Welcome to Dream City Istanbul
Located in the center of the Old World, Istanbul is one of the world's great cities famous for its historical monuments and magnificent scenic beauties. It is the only city in the world which spreads over two continents: it lies at a point where Asia and Europe are separated by a narrow strait - the Bosphorus. Istanbul has a history of over 2,500 years, and ever since its establishment on this strategic junction of lands and seas, the city has been a crucial trade center. It has survived many rulers. 120 emperors and sultans ruled the world from here, undergone several name changes, and, due to its strategic location.
Istanbul attracts visitors from around the world, who explore the city’s cultural richness, wealth of shopping, invest or to have a new life.. Including Istanbul, Yalova, Bursa, Sapanca, Turkey’s property market is going through a very successful phase right now, with 4 out of 10 people finding the idea of purchasing property in Turkey. Foreign buyers can now purchase property almost anywhere in Turkey, from its glittering coastal resorts to the bustling urban landscapes of Istanbul and Ankara. On the other hand Istanbul New Airport, also referred to as Istanbul Grand Airport, is a proposed new airport touted to become the world's biggest airport based on its passenger handling capacity, which is estimated to be 150 million per annum.
Here we are as myvillaturkey.com, here to help you to find your dream house to live or to invest in the best area with the best price.
HERE ARE SURPRISING 12 FACTS ABOUT ISTANBUL
• Istanbul, while being the ancient capital of many empires, from Rome to the Ottoman era, it is not the modern capital of Turkey as Ankara is.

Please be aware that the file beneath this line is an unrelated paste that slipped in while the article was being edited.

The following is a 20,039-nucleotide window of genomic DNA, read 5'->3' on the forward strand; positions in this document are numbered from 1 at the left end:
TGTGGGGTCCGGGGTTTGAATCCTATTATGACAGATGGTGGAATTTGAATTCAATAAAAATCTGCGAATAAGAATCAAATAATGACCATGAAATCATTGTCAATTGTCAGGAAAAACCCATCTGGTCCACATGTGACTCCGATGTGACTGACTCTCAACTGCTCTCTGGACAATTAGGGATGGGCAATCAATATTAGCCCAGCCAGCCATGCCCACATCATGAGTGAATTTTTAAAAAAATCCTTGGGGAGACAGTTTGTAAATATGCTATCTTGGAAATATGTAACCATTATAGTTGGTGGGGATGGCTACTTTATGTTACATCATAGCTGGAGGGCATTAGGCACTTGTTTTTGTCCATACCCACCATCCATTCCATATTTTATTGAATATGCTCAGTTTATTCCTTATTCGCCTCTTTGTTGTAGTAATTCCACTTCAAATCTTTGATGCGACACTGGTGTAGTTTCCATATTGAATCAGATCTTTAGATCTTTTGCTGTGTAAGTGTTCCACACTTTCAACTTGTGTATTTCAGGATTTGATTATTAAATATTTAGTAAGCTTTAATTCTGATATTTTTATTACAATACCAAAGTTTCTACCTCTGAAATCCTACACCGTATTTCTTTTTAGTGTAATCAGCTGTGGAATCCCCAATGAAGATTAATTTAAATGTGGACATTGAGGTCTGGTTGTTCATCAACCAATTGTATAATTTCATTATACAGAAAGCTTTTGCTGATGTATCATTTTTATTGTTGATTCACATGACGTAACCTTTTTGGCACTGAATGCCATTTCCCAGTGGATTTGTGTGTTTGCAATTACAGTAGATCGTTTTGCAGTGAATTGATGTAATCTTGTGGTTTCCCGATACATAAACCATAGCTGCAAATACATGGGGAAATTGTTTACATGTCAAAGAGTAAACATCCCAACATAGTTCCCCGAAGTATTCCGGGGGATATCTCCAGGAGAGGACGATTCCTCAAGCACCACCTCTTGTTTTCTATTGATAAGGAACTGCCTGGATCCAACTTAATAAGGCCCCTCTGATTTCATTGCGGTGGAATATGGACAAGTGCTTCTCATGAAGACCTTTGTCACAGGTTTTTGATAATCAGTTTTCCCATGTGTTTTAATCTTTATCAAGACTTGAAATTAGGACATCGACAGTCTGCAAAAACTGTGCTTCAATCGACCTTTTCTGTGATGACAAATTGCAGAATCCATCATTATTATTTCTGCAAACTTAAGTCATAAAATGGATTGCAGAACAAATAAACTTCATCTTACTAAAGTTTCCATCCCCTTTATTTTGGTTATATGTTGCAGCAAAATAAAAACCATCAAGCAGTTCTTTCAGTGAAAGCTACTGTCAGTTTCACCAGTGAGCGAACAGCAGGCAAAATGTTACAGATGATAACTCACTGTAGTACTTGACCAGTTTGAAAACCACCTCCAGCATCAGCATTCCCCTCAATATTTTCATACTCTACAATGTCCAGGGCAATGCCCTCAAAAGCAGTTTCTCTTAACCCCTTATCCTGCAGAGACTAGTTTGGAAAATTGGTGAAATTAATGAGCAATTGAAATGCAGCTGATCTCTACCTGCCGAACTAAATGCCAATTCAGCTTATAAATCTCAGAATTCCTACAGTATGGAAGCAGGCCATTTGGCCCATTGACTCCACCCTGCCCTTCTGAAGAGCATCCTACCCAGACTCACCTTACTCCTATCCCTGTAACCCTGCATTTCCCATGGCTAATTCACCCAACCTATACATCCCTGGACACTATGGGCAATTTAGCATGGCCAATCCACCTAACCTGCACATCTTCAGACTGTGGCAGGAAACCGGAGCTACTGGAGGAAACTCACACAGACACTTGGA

• Istanbul, which used to be known as Constantinople thanks to the Roman Emperor Constantine the Great, is built on seven hills to match the seven hills of Rome. It became Istanbul in 1930.
• Under the Ottoman Empire, the city was renowned for having more than 1,400 public toilets when other European cities end even palaces had none.
• While not the capital, Istanbul is Turkey’s largest city with more than 13 million people – 99 per cent of which are Muslim.
• Tulips, the symbol of Holland, originated in Istanbul and were sent from Istanbul to Netherlands.
• The Grand Bazaar is the biggest old covered bazaar in the world, with over 3.000 shops.
• British author Agatha Christie wrote her famous novel “Murder on the Orient Express” at Pera Palas Hotel in Istanbul.
• Originally named the Tower of Christ, the Galata Tower was built in 1348 at the apex of fortified walls and was used to house prisoners of war, later became an observatory, but now offers a 360-degree viewing gallery of the city.
• It has been a noted inspiration for authors from Paul Theroux and Ernest Hemingway to Orhan Pamuk and Abdülhak Sinasi Hisar
• Istanbul was once renowned as the most crowded city in the world – in 1502.
• Istanbul has the third oldest subway in the world, built in 1875. It’s 573 meters long and located in the Beyoglu district.
• Istanbul was the European Cultural Capital City in 2010, but has never hosted the Olympics.
THINGS TO DO WITH CHILDREN IN ISTANBUL
In recognition of National Sovereignty and Children’s Day in Turkey on 23 April, we look at some of the top things to do with children in Istanbul.
• Take a boat trip on the Bosphorus
Hop aboard one of the public ferries for a trip along the Bosphorus. Take a short ride to the Asian quarter or, for those with slightly older children, why not opt for a longer voyage to the Black Sea and back?
• Hunt for treasures in the Grand Bazaar
The Grand Bazaar is a treasure trove for children. While they may not be interested in purchasing or haggling for goods themselves, the sights, smells and sounds of the bazaar are sure to be a hit. Give the kids their first taste of Turkish delight?